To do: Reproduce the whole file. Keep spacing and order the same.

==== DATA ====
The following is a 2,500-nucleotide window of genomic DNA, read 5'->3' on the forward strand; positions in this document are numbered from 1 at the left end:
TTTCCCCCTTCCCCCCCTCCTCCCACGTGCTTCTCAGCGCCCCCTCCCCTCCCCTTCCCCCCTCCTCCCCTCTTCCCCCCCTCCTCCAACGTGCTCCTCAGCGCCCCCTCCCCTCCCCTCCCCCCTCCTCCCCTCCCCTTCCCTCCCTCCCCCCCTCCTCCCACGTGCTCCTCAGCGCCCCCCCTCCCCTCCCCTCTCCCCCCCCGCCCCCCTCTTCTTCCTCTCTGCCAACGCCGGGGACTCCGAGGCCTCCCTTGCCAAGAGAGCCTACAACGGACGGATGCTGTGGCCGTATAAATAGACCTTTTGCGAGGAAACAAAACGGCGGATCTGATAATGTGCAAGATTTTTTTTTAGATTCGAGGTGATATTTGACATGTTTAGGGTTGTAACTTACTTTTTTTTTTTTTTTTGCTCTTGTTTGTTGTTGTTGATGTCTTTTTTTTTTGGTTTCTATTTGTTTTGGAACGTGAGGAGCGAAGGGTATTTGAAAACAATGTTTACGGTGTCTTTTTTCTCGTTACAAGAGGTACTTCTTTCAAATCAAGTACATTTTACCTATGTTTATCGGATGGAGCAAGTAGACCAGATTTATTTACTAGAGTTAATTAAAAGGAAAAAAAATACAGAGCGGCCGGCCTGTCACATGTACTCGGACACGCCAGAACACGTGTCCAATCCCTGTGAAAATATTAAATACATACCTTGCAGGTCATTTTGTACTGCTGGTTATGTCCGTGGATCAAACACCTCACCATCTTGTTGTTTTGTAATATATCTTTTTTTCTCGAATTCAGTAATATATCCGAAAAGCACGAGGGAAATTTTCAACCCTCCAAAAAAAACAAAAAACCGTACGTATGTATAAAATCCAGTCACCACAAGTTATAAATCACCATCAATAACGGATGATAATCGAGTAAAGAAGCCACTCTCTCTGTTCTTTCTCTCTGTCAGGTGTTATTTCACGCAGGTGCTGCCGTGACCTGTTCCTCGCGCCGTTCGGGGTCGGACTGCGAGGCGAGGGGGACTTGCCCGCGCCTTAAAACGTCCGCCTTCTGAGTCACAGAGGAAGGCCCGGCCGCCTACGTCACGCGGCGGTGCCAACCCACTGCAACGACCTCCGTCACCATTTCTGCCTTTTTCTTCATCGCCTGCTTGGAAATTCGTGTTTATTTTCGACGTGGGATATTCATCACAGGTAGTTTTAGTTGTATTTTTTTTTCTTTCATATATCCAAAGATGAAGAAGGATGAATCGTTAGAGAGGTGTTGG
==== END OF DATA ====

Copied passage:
The following is a 2,500-nucleotide window of genomic DNA, read 5'->3' on the forward strand; positions in this document are numbered from 1 at the left end:
TTTCCCCCTTCCCCCCCTCCTCCCACGTGCTTCTCAGCGCCCCCTCCCCTCCCCTTCCCCCCTCCTCCCCTCTTCCCCCCCTCCTCCAACGTGCTCCTCAGCGCCCCCTCCCCTCCCCTCCCCCCTCCTCCCCTCCCCTTCCCTCCCTCCCCCCCTCCTCCCACGTGCTCCTCAGCGCCCCCCCTCCCCTCCCCTCTCCCCCCCCGCCCCCCTCTTCTTCCTCTCTGCCAACGCCGGGGACTCCGAGGCCTCCCTTGCCAAGAGAGCCTACAACGGACGGATGCTGTGGCCGTATAAATAGACCTTTTGCGAGGAAACAAAACGGCGGATCTGATAATGTGCAAGATTTTTTTTTAGATTCGAGGTGATATTTGACATGTTTAGGGTTGTAACTTACTTTTTTTTTTTTTTTTGCTCTTGTTTGTTGTTGTTGATGTCTTTTTTTTTTGGTTTCTATTTGTTTTGGAACGTGAGGAGCGAAGGGTATTTGAAAACAATGTTTACGGTGTCTTTTTTCTCGTTACAAGAGGTACTTCTTTCAAATCAAGTACATTTTACCTATGTTTATCGGATGGAGCAAGTAGACCAGATTTATTTACTAGAGTTAATTAAAAGGAAAAAAAATACAGAGCGGCCGGCCTGTCACATGTACTCGGACACGCCAGAACACGTGTCCAATCCCTGTGAAAATATTAAATACATACCTTGCAGGTCATTTTGTACTGCTGGTTATGTCCGTGGATCAAACACCTCACCATCTTGTTGTTTTGTAATATATCTTTTTTTCTCGAATTCAGTAATATATCCGAAAAGCACGAGGGAAATTTTCAACCCTCCAAAAAAAACAAAAAACCGTACGTATGTATAAAATCCAGTCACCACAAGTTATAAATCACCATCAATAACGGATGATAATCGAGTAAAGAAGCCACTCTCTCTGTTCTTTCTCTCTGTCAGGTGTTATTTCACGCAGGTGCTGCCGTGACCTGTTCCTCGCGCCGTTCGGGGTCGGACTGCGAGGCGAGGGGGACTTGCCCGCGCCTTAAAACGTCCGCCTTCTGAGTCACAGAGGAAGGCCCGGCCGCCTACGTCACGCGGCGGTGCCAACCCACTGCAACGACCTCCGTCACCATTTCTGCCTTTTTCTTCATCGCCTGCTTGGAAATTCGTGTTTATTTTCGACGTGGGATATTCATCACAGGTAGTTTTAGTTGTATTTTTTTTTCTTTCATATATCCAAAGATGAAGAAGGATGAATCGTTAGAGAGGTGTTGG